Institute of Ecosystem Studies

2007 BES Annual Meeting Presentation and Poster Abstracts


Particulate and Dissolved Organic Matter in Urban Streams: Fluxes, Spatial Patterns and the Effects of Urban Hydrology along the Urban Stream Continuum.
 
Belt, Kenneth
Co-Authors: Kenneth Belt, Sujay Kaushal, Christopher Swan, Richard Pouyat, Peter Groffman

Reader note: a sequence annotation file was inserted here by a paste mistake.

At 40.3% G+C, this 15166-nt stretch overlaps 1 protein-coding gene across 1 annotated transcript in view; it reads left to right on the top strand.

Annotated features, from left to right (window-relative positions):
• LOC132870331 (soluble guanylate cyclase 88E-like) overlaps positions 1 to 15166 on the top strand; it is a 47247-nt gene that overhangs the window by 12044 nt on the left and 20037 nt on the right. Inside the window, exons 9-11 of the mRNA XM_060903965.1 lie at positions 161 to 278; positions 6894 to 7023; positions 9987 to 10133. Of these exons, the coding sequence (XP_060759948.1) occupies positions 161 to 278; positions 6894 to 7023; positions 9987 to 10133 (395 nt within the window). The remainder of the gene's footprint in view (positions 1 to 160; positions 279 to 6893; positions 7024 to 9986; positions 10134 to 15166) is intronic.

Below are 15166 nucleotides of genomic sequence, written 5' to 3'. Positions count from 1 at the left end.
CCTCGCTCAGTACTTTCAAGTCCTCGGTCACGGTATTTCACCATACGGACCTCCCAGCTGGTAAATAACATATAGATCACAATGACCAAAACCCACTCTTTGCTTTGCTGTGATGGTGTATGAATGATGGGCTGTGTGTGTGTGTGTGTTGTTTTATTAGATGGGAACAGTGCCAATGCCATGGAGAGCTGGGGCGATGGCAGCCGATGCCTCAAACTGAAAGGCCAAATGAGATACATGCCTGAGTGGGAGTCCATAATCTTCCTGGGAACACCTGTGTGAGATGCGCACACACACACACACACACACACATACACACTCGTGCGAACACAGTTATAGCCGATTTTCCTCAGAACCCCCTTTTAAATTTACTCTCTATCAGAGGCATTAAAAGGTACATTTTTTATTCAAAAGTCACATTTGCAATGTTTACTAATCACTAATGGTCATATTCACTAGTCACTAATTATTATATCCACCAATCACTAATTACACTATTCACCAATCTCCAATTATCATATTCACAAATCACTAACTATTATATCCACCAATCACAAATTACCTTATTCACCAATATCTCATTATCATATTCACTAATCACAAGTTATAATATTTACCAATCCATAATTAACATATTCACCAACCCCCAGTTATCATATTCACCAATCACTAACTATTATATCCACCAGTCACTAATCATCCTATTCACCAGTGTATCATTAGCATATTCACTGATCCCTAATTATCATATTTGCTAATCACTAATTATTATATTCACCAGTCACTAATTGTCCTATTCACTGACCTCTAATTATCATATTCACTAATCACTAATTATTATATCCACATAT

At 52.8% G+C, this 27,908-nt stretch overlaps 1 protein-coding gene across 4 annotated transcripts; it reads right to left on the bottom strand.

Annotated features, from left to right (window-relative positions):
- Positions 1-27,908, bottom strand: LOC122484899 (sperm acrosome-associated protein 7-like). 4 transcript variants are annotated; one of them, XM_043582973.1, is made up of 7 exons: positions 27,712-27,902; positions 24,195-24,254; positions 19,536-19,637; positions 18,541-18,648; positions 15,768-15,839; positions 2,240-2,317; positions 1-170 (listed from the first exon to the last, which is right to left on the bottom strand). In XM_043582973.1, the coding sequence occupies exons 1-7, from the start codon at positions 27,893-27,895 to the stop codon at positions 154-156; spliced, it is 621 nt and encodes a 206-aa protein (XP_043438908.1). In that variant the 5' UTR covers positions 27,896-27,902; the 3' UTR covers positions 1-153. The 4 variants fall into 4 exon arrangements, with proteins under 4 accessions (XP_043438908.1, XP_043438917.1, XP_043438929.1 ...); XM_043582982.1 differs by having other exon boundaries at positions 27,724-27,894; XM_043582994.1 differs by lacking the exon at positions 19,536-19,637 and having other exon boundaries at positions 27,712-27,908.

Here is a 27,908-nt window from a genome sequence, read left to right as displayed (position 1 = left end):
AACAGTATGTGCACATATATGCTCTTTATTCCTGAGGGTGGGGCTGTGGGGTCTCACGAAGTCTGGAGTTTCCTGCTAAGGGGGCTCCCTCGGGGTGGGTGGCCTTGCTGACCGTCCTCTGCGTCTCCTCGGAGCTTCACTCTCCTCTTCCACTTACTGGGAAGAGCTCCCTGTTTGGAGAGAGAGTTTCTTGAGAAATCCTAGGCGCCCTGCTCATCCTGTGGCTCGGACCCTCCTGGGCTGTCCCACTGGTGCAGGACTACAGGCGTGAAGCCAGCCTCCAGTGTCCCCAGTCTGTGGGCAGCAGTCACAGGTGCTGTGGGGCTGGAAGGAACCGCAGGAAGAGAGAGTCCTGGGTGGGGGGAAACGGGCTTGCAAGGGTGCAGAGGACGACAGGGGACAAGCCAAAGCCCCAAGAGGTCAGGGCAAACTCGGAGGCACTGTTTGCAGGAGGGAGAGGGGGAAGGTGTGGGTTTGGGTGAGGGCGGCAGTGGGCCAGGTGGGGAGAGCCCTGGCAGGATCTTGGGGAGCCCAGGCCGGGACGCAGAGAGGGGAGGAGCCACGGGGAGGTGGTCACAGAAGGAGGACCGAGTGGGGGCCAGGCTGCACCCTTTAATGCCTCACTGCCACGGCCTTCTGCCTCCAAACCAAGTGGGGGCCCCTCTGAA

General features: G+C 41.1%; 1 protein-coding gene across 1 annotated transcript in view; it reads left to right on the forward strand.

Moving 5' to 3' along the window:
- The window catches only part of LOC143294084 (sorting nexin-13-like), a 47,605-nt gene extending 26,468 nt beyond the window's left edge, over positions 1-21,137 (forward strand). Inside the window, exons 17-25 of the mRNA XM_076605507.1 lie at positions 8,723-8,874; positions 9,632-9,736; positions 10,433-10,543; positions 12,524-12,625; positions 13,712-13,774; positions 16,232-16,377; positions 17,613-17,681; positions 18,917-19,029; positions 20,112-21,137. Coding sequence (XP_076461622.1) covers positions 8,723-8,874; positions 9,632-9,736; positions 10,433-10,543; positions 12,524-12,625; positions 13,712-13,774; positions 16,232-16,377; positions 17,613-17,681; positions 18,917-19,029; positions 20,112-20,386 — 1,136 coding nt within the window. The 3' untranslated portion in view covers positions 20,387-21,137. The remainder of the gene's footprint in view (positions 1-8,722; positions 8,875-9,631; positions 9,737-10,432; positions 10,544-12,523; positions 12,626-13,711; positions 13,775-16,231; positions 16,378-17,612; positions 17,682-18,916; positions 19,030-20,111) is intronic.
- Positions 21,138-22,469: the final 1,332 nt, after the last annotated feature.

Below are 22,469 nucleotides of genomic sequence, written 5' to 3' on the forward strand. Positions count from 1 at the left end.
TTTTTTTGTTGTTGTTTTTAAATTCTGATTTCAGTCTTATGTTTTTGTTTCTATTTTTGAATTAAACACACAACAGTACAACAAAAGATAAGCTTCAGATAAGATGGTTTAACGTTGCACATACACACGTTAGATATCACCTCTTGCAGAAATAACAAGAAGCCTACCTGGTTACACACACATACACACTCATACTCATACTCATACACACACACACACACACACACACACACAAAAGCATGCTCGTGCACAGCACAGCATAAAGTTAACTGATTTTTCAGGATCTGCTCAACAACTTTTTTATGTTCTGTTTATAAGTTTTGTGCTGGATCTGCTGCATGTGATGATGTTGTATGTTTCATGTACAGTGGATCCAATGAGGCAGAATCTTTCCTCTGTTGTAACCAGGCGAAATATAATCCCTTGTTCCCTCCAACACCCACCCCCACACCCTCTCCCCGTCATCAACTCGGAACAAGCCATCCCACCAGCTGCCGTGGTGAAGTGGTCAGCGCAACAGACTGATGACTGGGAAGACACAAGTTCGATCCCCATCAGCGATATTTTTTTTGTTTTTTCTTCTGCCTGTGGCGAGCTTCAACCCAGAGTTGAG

Abstract: The large drainage densities of urban catchments facilitate OM (organic matter) transport, creating a "gutter subsidy" to streams that likely dwarfs riparian input. Catchments with roads and other impervious features therefore present an "Urban Stream Continuum" (USC) in which these upland features increasingly determine dissolved (DOC) or Particulate (POM) carbon fluxes to streams. We discuss a conceptual framework for the USC and describe several years of data for 16 streams of the BES LTER network. Storm and dry weather DOC, TSS (total suspended solids), and FPOM (fine particulate OM) revealed high temporal variance, with high OM fluxes and concentrations. Spatially, OM concentrations were greater in the catchments with the least and most dense storm drainage networks (highest levels in the densest catchments.) This may be due to gutter mediated inputs and associated increases in stream productivity such that greater fluxes occur even during base flow. Hydrologic drivers exerted great influence on both DOC and FPOM/TSS concentrations, with storm runoff flows producing very high concentrations and lower FPOM/TSS ratios. Even post (surface) runoff flows produced high OM levels, suggesting that transport is influenced by post storm groundwater flows and channel storage. Conversely, drought produced low DOC concentrations, indicating a flow threshold that these source areas that is possibly facilitated by buried stream systems. These results suggest that the altered drainage pathways and strong terrestrial-aquatic linkages of urban catchments may combine to produce high OM fluxes. This has important implications for aquatic food webs and productivity, for associated pollutants, and the management of these inputs.